Your worth is likely more than the sum total of your assets. You have worth that does not have any direct monetary value. Your capacity to like and love your friends and family cannot be given a monetary value, for example. However, in estate planning, it can often seem like the only thing you will have left at the time you pass away, are assets that have monetary value and need to be given to other people.
You cannot give away your capacity to love after death. However, that does not mean your other value has to be left out of your estate plan completely. You can use your estate plan for planned charitable giving, as the Nashua Telegraph discusses in "Planning to give and leaving a lasting legacy."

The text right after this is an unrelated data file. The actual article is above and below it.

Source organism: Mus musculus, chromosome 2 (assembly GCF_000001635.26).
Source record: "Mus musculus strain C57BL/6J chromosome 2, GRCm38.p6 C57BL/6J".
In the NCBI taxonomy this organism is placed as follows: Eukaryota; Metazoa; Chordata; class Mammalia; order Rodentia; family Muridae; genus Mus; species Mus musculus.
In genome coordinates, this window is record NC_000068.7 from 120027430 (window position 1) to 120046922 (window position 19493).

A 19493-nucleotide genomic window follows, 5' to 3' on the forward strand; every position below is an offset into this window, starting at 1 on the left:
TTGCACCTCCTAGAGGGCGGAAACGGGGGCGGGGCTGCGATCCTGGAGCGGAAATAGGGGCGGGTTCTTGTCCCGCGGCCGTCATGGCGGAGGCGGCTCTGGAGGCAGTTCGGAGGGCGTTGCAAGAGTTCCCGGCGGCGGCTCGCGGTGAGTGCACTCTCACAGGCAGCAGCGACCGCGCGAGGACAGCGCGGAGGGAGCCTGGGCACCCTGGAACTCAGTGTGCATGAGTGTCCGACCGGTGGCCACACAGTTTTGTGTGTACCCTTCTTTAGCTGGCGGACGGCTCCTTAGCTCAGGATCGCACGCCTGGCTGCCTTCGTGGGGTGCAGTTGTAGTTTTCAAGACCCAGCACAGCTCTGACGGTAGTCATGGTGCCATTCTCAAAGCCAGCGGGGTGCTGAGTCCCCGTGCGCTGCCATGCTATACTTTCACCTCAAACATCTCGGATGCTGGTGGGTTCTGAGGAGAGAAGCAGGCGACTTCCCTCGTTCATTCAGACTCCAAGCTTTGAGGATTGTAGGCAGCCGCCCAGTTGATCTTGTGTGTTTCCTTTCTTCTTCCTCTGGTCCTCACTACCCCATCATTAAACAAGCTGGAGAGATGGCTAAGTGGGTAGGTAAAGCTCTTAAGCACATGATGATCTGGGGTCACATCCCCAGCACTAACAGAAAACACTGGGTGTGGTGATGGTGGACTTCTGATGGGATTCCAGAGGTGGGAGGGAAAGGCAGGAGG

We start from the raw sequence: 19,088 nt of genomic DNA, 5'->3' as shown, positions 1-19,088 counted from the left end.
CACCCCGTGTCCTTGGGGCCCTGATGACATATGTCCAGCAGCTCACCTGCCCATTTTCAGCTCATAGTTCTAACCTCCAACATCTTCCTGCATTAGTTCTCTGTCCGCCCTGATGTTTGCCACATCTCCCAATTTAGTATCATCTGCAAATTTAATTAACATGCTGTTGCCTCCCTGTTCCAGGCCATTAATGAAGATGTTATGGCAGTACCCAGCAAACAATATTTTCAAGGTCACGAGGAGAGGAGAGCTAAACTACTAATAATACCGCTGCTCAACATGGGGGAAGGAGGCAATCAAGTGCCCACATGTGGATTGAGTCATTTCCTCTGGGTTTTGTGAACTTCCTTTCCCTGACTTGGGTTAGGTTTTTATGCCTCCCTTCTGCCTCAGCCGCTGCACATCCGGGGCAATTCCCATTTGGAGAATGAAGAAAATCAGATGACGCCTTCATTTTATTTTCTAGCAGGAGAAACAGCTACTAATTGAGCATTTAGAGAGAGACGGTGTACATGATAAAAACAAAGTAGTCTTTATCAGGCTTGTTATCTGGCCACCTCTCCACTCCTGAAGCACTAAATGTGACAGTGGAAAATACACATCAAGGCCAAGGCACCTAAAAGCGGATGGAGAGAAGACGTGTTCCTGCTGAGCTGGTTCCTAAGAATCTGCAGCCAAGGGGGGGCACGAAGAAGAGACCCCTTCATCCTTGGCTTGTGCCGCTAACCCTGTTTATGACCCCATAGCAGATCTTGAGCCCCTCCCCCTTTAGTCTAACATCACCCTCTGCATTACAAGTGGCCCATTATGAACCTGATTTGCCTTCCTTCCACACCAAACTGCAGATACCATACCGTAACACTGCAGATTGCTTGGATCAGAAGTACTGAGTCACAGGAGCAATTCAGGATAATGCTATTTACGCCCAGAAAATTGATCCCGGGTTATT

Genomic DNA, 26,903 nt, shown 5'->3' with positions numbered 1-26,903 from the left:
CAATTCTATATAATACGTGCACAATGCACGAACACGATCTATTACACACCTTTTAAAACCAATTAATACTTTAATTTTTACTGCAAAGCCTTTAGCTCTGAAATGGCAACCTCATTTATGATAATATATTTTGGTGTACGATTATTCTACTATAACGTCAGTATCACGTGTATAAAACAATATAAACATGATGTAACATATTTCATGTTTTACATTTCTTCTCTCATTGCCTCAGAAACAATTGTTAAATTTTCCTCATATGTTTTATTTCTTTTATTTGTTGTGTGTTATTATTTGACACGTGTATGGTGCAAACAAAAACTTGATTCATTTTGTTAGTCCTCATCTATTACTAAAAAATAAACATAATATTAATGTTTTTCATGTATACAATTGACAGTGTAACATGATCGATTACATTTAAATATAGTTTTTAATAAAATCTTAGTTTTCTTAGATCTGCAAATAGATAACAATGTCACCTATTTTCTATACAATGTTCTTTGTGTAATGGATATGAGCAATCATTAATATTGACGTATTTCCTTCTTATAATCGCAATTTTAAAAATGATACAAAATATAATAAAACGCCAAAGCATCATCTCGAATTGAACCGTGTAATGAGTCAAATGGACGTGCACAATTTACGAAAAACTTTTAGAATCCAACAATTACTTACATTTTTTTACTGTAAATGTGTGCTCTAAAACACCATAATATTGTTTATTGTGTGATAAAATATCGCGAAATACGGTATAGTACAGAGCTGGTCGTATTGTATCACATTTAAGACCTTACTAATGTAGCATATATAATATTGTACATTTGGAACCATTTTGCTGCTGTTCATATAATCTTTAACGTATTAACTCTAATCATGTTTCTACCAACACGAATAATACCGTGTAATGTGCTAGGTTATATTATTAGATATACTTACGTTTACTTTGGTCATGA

Planned giving is simply making provisions in your estate plan that a certain amount of money or a percentage of your estate's assets should be given to charity. It is a popular option for people. It is popular not only with the wealthy, but also with people of more modest means who want to leave something behind for good causes.
There are several different ways you can make charitable donations a part of your estate. Some are as simple as a few lines written into a will and others are for more complicated, including setting up special trusts for the purpose. An estate planning attorney can help you choose the best way to do so.
Reference: Nashua Telegraph (May 20, 2018) "Planning to give and leaving a lasting legacy."
Estate Planning, Wills, Trusts